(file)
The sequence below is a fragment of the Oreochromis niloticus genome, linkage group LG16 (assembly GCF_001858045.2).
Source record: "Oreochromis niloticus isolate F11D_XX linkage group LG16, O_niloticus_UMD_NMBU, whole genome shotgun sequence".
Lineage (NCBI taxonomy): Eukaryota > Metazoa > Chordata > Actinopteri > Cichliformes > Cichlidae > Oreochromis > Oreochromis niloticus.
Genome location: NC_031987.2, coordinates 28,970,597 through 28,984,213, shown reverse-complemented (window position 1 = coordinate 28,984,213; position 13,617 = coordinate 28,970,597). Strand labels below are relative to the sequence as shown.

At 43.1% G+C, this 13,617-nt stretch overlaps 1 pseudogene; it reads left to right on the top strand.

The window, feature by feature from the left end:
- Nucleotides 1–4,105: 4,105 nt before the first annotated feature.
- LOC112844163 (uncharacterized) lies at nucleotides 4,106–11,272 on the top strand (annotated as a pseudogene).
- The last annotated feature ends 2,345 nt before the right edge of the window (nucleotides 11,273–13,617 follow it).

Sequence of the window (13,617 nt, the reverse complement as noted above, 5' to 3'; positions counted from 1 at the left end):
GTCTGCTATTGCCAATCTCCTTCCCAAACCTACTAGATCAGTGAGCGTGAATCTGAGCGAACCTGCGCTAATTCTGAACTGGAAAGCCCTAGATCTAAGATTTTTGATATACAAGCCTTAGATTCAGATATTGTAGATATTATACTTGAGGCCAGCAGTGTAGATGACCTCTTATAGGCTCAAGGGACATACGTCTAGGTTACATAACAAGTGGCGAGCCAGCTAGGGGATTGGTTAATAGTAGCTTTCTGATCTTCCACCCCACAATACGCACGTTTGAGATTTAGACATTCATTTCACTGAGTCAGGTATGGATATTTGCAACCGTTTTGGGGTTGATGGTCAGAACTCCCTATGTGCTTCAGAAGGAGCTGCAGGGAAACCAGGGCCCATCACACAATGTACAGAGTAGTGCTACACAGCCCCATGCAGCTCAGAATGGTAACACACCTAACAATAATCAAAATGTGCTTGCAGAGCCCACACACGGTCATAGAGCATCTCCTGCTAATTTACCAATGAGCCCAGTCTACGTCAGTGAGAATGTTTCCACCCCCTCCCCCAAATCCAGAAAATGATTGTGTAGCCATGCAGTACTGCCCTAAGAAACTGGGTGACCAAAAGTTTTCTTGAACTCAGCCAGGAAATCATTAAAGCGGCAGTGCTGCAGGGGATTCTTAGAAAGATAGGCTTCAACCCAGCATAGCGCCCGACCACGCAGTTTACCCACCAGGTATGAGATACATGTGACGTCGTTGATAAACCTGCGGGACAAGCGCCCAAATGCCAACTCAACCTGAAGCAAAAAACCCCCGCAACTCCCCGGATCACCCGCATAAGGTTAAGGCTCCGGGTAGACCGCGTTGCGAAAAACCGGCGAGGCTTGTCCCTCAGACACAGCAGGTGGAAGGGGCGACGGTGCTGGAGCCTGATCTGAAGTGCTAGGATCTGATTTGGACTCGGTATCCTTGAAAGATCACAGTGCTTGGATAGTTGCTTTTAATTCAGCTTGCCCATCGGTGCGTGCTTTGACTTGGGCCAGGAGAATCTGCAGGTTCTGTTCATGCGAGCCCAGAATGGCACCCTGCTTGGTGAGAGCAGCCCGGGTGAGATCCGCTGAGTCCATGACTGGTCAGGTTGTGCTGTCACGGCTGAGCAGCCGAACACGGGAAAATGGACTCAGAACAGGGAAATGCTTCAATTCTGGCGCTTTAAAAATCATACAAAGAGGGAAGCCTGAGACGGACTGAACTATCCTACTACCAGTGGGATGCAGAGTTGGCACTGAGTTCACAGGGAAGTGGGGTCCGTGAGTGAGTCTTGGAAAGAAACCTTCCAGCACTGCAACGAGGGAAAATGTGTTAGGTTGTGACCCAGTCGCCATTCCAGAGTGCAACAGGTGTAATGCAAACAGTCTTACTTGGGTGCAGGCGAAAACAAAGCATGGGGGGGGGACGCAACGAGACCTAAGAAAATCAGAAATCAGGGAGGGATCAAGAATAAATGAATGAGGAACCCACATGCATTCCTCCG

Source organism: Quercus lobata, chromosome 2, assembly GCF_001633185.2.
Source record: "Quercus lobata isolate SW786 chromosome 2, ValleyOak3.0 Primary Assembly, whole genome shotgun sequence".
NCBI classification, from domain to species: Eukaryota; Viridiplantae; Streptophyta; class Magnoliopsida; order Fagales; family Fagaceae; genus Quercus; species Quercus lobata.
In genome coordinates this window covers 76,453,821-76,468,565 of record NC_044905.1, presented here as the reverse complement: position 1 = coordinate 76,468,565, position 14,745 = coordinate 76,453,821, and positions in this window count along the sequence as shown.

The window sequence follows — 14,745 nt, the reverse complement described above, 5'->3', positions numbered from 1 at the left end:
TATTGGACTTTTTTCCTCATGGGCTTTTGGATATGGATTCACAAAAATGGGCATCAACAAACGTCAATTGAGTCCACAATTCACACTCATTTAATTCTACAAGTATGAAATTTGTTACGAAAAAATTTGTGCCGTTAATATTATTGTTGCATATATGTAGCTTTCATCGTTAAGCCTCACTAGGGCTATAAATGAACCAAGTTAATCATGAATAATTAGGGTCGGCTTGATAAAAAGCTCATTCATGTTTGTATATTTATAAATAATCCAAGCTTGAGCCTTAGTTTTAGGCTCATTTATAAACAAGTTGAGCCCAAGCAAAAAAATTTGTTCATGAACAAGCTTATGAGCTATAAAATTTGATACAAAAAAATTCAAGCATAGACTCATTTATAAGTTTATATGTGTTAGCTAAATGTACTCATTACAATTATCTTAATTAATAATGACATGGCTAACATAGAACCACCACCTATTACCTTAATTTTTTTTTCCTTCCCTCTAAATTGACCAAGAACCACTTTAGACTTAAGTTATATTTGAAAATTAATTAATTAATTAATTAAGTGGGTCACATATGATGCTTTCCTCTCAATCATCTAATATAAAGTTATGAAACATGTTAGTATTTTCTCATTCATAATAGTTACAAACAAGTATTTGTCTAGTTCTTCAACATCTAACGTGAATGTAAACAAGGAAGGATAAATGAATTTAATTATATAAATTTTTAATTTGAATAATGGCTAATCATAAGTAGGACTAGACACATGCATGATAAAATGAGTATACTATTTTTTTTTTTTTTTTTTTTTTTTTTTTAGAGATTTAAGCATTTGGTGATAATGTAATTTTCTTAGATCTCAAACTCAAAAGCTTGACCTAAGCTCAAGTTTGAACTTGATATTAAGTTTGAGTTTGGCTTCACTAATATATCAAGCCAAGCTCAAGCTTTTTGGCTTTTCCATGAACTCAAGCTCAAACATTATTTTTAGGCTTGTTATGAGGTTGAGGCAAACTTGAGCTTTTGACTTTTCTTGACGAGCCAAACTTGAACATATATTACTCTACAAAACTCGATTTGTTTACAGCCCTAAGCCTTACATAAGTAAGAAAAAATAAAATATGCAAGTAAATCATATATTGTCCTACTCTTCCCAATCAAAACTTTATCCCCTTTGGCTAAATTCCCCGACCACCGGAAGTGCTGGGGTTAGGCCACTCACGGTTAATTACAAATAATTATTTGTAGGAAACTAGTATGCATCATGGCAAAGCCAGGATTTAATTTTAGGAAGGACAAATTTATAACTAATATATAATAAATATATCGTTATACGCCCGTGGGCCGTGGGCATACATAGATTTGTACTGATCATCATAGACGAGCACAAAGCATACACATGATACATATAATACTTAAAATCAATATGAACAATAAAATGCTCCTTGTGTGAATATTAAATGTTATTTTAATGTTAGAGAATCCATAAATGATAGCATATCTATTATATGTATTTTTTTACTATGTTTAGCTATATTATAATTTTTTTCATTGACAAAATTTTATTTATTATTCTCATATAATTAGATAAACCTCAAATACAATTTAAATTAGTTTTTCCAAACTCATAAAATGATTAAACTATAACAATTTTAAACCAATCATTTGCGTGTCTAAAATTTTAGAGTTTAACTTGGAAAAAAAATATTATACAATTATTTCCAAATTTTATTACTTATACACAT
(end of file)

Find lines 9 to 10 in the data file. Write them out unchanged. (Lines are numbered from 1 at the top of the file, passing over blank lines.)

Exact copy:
- The last annotated feature ends 2,345 nt before the right edge of the window (nucleotides 11,273–13,617 follow it).

Sequence of the window (13,617 nt, the reverse complement as noted above, 5' to 3'; positions counted from 1 at the left end):